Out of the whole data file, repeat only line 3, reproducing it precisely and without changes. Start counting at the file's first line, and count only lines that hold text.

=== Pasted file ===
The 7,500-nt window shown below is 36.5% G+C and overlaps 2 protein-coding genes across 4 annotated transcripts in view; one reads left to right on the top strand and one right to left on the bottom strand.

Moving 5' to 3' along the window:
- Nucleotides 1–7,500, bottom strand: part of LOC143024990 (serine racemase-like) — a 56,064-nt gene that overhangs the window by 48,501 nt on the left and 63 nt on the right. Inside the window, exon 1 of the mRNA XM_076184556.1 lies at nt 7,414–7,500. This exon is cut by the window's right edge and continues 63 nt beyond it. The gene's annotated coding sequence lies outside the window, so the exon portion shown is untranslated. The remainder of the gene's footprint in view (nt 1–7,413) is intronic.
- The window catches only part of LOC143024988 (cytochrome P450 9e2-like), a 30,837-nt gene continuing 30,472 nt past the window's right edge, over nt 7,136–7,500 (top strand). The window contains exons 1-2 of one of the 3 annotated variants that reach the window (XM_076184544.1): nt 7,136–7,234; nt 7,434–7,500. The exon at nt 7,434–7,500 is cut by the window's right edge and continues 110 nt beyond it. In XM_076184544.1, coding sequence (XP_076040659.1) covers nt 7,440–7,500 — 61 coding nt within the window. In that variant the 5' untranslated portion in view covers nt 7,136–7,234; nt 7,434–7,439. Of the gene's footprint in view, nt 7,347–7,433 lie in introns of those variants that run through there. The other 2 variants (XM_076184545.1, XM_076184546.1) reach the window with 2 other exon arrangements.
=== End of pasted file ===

- Nucleotides 1–7,500, bottom strand: part of LOC143024990 (serine racemase-like) — a 56,064-nt gene that overhangs the window by 48,501 nt on the left and 63 nt on the right. Inside the window, exon 1 of the mRNA XM_076184556.1 lies at nt 7,414–7,500. This exon is cut by the window's right edge and continues 63 nt beyond it. The gene's annotated coding sequence lies outside the window, so the exon portion shown is untranslated. The remainder of the gene's footprint in view (nt 1–7,413) is intronic.